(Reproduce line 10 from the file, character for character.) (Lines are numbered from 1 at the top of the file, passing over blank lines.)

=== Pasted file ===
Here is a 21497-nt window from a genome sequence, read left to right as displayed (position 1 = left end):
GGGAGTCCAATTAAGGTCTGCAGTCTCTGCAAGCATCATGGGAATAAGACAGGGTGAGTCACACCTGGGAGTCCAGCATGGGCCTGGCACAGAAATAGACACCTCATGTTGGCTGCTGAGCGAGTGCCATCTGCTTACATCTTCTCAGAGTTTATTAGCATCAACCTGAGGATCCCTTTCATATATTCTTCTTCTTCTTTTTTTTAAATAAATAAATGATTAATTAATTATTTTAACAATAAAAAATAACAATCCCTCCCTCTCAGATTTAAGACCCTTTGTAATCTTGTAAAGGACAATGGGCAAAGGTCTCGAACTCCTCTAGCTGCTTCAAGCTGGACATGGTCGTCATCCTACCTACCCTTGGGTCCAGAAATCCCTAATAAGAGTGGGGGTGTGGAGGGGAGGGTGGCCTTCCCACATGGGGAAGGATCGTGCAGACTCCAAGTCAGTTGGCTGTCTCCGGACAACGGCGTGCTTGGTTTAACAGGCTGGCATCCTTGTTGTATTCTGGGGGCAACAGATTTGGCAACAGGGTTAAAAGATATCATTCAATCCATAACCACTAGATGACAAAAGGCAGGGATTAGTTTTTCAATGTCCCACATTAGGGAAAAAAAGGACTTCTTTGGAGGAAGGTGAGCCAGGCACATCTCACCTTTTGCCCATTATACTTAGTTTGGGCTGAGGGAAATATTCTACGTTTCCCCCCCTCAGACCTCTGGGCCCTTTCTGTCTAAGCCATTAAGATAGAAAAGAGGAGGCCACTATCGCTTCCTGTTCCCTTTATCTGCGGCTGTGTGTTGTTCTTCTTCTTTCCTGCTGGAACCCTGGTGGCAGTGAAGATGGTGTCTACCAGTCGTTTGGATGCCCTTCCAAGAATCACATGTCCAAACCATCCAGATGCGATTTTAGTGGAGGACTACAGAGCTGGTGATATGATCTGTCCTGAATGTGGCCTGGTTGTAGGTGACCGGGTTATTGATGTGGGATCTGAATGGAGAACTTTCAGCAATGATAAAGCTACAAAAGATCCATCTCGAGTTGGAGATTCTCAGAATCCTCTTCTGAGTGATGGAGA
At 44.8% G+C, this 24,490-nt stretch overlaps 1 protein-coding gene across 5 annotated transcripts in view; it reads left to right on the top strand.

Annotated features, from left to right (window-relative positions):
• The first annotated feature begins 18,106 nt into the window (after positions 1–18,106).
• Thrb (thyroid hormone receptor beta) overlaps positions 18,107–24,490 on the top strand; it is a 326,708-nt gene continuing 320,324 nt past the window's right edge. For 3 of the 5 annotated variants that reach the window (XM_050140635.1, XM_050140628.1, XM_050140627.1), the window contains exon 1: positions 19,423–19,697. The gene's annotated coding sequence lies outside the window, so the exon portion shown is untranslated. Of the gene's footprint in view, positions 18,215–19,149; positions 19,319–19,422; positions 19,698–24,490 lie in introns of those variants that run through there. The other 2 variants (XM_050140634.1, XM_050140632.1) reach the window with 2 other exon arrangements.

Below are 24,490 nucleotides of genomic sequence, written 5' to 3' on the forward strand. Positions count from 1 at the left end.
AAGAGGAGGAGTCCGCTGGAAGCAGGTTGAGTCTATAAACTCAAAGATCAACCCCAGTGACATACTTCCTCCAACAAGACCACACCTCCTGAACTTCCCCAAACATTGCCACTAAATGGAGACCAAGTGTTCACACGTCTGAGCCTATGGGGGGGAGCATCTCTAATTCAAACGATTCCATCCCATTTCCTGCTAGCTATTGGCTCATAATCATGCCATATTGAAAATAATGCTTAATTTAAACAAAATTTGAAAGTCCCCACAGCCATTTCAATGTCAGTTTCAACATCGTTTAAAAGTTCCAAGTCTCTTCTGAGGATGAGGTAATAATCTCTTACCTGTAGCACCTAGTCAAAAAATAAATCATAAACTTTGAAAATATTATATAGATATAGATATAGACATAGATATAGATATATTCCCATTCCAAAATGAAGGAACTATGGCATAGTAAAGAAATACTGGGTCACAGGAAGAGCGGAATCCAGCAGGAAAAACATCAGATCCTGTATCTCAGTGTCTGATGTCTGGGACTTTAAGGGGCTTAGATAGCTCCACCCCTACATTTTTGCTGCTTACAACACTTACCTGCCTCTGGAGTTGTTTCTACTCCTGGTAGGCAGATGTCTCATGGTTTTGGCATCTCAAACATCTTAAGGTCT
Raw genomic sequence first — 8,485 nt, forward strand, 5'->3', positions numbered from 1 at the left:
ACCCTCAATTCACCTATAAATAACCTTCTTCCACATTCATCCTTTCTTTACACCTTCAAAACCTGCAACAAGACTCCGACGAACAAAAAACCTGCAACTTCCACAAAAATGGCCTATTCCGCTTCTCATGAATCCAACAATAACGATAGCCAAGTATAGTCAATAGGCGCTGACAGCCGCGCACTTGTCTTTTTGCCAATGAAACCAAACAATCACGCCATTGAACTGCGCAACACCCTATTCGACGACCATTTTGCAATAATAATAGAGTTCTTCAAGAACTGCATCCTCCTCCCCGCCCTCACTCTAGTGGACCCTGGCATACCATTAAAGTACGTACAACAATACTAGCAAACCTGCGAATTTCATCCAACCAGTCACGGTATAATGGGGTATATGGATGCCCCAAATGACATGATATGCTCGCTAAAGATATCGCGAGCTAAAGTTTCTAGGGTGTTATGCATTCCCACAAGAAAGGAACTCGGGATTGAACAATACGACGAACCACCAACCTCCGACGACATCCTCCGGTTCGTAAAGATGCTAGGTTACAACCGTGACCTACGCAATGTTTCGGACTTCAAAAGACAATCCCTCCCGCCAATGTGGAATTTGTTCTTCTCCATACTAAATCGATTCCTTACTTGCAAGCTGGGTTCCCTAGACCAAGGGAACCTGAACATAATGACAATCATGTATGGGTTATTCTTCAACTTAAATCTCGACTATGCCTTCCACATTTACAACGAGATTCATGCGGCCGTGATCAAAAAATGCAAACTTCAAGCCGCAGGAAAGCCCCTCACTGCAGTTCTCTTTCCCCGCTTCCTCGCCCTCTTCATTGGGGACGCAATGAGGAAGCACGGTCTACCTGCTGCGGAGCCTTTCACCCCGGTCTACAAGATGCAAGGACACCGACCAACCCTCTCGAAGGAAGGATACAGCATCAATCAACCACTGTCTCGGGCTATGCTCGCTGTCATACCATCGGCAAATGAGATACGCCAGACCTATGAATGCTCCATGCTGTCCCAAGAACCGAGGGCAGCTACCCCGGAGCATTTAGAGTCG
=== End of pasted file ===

ACCCTCAATTCACCTATAAATAACCTTCTTCCACATTCATCCTTTCTTTACACCTTCAAAACCTGCAACAAGACTCCGACGAACAAAAAACCTGCAACTTCCACAAAAATGGCCTATTCCGCTTCTCATGAATCCAACAATAACGATAGCCAAGTATAGTCAATAGGCGCTGACAGCCGCGCACTTGTCTTTTTGCCAATGAAACCAAACAATCACGCCATTGAACTGCGCAACACCCTATTCGACGACCATTTTGCAATAATAATAGAGTTCTTCAAGAACTGCATCCTCCTCCCCGCCCTCACTCTAGTGGACCCTGGCATACCATTAAAGTACGTACAACAATACTAGCAAACCTGCGAATTTCATCCAACCAGTCACGGTATAATGGGGTATATGGATGCCCCAAATGACATGATATGCTCGCTAAAGATATCGCGAGCTAAAGTTTCTAGGGTGTTATGCATTCCCACAAGAAAGGAACTCGGGATTGAACAATACGACGAACCACCAACCTCCGACGACATCCTCCGGTTCGTAAAGATGCTAGGTTACAACCGTGACCTACGCAATGTTTCGGACTTCAAAAGACAATCCCTCCCGCCAATGTGGAATTTGTTCTTCTCCATACTAAATCGATTCCTTACTTGCAAGCTGGGTTCCCTAGACCAAGGGAACCTGAACATAATGACAATCATGTATGGGTTATTCTTCAACTTAAATCTCGACTATGCCTTCCACATTTACAACGAGATTCATGCGGCCGTGATCAAAAAATGCAAACTTCAAGCCGCAGGAAAGCCCCTCACTGCAGTTCTCTTTCCCCGCTTCCTCGCCCTCTTCATTGGGGACGCAATGAGGAAGCACGGTCTACCTGCTGCGGAGCCTTTCACCCCGGTCTACAAGATGCAAGGACACCGACCAACCCTCTCGAAGGAAGGATACAGCATCAATCAACCACTGTCTCGGGCTATGCTCGCTGTCATACCATCGGCAAATGAGATACGCCAGACCTATGAATGCTCCATGCTGTCCCAAGAACCGAGGGCAGCTACCCCGGAGCATTTAGAGTCG